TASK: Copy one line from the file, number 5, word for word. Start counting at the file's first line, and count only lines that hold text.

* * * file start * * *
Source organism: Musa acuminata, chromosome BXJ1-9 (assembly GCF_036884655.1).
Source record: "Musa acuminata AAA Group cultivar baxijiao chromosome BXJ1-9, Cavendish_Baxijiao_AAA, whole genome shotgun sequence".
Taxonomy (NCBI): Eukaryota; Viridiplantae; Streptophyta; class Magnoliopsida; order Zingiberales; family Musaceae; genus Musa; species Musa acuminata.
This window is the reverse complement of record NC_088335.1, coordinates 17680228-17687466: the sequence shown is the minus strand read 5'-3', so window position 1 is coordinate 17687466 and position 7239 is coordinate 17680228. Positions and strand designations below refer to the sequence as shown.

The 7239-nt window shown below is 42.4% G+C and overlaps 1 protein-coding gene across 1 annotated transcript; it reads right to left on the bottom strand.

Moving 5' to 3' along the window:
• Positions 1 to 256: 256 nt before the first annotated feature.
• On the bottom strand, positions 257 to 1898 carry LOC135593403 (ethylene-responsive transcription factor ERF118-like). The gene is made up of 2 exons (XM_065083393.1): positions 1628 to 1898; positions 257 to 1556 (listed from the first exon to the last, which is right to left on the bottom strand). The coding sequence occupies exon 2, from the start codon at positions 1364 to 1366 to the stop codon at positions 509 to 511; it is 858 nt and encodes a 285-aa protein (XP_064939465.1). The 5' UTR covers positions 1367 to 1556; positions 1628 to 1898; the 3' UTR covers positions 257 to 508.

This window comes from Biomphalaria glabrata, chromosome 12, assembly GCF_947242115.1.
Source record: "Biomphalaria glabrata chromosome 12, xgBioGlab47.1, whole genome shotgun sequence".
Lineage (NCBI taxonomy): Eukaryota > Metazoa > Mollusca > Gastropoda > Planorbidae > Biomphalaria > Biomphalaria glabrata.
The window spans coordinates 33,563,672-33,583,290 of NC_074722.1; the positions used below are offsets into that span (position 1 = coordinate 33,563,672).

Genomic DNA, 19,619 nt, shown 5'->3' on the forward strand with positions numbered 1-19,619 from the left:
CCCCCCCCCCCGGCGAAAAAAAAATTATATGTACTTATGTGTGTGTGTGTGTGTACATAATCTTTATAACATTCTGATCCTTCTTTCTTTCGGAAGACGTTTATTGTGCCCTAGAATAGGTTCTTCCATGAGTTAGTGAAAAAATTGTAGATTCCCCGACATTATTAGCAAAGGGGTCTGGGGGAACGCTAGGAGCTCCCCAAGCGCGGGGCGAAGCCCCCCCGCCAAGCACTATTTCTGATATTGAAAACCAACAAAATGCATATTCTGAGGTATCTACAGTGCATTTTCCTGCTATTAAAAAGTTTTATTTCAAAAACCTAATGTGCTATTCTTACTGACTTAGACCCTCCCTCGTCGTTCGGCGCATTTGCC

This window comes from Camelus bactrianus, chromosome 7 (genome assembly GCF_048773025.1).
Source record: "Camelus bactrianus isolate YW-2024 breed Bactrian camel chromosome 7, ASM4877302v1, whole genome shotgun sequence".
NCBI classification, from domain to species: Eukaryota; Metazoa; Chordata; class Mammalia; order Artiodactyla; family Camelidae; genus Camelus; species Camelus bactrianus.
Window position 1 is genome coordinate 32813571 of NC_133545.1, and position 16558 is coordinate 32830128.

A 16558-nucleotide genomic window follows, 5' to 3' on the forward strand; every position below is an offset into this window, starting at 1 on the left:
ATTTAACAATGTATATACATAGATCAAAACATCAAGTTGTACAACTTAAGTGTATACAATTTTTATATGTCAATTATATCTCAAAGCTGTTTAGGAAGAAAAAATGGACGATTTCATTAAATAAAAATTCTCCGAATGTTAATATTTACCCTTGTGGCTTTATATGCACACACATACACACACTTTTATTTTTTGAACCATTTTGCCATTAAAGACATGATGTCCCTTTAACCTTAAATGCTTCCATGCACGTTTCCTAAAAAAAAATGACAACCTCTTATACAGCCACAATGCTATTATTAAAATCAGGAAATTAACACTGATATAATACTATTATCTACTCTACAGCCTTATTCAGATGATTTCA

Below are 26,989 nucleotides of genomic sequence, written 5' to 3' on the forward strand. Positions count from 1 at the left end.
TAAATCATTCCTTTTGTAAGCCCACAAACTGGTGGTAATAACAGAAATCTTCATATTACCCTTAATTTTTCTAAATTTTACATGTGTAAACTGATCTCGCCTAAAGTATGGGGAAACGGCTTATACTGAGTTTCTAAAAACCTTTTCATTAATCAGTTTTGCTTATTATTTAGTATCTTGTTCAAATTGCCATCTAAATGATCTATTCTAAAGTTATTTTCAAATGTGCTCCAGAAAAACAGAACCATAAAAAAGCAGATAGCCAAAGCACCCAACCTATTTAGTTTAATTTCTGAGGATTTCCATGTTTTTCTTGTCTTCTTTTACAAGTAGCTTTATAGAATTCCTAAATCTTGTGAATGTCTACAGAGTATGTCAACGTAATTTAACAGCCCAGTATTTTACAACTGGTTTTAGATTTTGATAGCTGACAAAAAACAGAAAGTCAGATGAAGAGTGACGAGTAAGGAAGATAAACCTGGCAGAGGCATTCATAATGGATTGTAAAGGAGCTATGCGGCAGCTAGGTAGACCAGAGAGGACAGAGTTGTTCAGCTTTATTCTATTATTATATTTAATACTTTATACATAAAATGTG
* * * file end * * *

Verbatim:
The 7239-nt window shown below is 42.4% G+C and overlaps 1 protein-coding gene across 1 annotated transcript; it reads right to left on the bottom strand.